Rugby Union: Regan set to climb pecking order

Click to follow
The Independent Online
IF MARK REGAN found it unusually difficult to get to sleep last Monday night, it was not simply because his brand new daughter was giving her week-old lungs a full aerobic work-out. Bath's former inter- national hooker had just experienced his worst televisual nightmare: the sight of Richard Cockerill, the man he considers his most punchable rival, revelling in the chat show lifestyle as the nation basked in the delicious afterglow of victory over the Springboks.

As a symbol of the transitory nature of sporting fortune, it could hardly have been more cruel. Only 18 months ago, Regan was lording it as a Test Lion in South Africa while Cockerill was slumming his way around the one-horse rugby towns of Argentina with an understrength posse of red rose remnants. Then came the sudden fall as Clive Woodward succeeded Jack Rowell as national coach and immediately left the undisputed king of England's front-row castle dangling from the drawbridge.

Indeed, Regan has spent the last 10 months struggling to find a way out of the moat. Dropped after England's powder-puff scrummaging display in Paris last February and omitted from the summer tour of the southern hemisphere even though Woodward had scarcely enough fit players to fill the plane, the burly Bristolian has also found himself out of favour at club level. At best, he is fourth in the England pecking order behind Cockerill, Phil Greening and his young Bath clubmate, Andy Long.

All of which makes today's tussle with second-placed Northampton at the Recreation Ground his single most important 80 minutes of rugby since July of last year, when he blew away the Afrikaners of Northern Free State in Welkom to earn himself a starting place in the final Springbok-Lions Test at Ellis Park. Woodward intends to watch the game live and, to make matters more interesting still, Regan will go bristle to bristle with Federico Mendez, the Puma hooker who quit Bath in high dudgeon at the end of last season.

"Sound bloke, Mendez; we got along very well during our time together at the Rec," said Regan this week. "But it's different now, isn't it? It's my job to go out there and kick some ass, not smile at old clubmates. I've had some big disappointments in recent months and, to be honest, I haven't helped myself by playing injured. I strained my ankle ligaments in the first Premiership game of the season, came back too quickly and ended up popping a rib cartilage - the sort of daft thing you pick up when you're not in peak condition. I'm fit now, though, and I'm hungry, too."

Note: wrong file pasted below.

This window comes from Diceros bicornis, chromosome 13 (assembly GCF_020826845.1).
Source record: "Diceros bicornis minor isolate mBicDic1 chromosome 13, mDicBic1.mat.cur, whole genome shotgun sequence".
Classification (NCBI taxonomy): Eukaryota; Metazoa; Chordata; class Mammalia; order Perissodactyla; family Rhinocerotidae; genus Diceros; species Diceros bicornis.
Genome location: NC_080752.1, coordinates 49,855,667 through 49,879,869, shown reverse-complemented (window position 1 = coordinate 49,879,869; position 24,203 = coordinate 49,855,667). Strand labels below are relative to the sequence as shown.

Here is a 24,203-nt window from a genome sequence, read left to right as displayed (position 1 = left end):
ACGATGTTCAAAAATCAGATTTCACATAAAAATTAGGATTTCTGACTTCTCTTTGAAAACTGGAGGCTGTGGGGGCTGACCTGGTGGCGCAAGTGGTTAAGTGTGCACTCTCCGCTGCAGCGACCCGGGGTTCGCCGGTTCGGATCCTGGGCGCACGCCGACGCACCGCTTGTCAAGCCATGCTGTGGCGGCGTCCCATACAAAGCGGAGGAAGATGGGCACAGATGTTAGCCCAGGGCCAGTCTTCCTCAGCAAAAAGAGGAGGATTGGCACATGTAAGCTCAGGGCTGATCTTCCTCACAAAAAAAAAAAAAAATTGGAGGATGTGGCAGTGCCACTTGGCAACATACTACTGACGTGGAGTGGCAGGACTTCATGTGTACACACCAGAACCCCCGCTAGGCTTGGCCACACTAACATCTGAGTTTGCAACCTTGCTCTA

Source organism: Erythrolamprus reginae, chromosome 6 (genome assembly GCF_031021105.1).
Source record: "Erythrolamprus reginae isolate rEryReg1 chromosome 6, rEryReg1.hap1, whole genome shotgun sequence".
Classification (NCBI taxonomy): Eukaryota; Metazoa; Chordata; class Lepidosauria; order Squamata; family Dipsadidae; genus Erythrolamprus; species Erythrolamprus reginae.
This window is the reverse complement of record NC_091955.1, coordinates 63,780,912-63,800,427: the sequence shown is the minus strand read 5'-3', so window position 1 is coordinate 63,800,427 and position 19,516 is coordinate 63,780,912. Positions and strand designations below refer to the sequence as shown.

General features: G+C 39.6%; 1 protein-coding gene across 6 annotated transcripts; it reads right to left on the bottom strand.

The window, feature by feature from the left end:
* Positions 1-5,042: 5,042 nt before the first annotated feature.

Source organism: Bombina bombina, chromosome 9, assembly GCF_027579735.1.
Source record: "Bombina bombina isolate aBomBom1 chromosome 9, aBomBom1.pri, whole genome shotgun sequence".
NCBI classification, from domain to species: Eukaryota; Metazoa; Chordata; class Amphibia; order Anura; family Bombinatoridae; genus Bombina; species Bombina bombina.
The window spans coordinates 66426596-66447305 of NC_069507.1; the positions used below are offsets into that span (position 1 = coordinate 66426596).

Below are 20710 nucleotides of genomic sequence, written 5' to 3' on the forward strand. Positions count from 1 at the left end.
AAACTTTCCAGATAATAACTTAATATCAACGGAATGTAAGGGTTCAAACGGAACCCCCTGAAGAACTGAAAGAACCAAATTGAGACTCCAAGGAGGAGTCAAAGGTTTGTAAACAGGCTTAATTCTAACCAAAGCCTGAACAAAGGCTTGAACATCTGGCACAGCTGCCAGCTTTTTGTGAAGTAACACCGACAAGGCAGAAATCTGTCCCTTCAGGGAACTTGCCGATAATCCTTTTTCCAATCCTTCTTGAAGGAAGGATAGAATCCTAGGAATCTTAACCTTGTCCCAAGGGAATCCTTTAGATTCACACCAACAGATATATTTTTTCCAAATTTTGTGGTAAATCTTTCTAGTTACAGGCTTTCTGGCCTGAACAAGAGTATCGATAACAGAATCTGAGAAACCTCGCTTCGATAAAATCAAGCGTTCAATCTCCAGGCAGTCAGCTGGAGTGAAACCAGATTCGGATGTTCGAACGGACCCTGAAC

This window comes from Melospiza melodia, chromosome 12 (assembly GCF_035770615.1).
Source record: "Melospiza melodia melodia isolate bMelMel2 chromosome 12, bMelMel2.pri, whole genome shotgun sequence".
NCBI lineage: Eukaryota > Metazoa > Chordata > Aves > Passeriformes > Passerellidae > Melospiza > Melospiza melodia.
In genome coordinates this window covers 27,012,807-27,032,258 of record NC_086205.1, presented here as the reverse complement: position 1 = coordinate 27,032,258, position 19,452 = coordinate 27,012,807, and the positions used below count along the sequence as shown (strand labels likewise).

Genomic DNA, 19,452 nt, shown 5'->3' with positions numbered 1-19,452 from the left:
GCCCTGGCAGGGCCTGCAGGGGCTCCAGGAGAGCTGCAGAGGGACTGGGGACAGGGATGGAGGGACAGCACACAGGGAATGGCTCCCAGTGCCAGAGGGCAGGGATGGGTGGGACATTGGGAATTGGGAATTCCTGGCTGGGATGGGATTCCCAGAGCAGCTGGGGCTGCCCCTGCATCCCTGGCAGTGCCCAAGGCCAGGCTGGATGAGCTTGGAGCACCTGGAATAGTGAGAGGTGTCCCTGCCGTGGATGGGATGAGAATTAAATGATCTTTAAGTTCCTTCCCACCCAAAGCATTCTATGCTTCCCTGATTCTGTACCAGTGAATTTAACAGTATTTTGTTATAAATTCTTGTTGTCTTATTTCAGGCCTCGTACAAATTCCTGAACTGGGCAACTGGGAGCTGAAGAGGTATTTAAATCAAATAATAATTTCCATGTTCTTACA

Not that the Northampton pack is short of appetite these days. The Midlanders, level on points with Premiership leaders Leicester, consider themselves fully equipped to register a first win at Bath in more than two decades and with Mendez, Garry Pagel, Tim Rodber and Pat Lam in prime shape, they may even start as marginal favourites. Certainly, Mendez is on the warpath. "I had a bad experience with Bath; I was not very happy there," said the Argentian yesterday. "And they are now standing in our way. It will be a tight game, but we will win." So there.

Leicester, meanwhile, will confidently expect to survive the muscular threat of Newcastle, the reigning champions, even though they go in without the reassuring presence of Joel Stransky at outside-half. The return from international duty of Cockerill, Graham Rowntree, Darren Garforth, Martin Johnson, Martin Corry and Neil Back will add just a touch of seasoned know-how to the Tigers' forward effort, and with the Geordies now accepting that the neck injury suffered by Dean Ryan, their big bad wolf of a captain, is likely to sideline him for the rest of the season, they are hardly in pole position to turn over a side who look all but unbeatable at Welford Road.

Bedford, contrastingly, are eminently beatable anywhere, but their new head cook and bottlewasher can at least anticipate two valuable Premiership points today. Rudi Straeuli, the former Springbok No 8 asked to fill the breach created by Geoff Cooke's abrupt departure, welcomes the relegation- haunted whipping boys from West Hartlepool to Goldington Road and, although he describes his new job as the most difficult of his career, he knows it will not get any easier than this.

Yet if West Hartlepool face another uphill challenge, it is as nothing compared to the tests awaiting Pontypridd and Llanelli this afternoon. Their respective European Cup quarter-final visits to Stade Francais and Perpignan have a distinct "thank you and good night" air about them; neither have ever won a competitive match on the far side of the Channel and it is unrealistic to expect them to start now.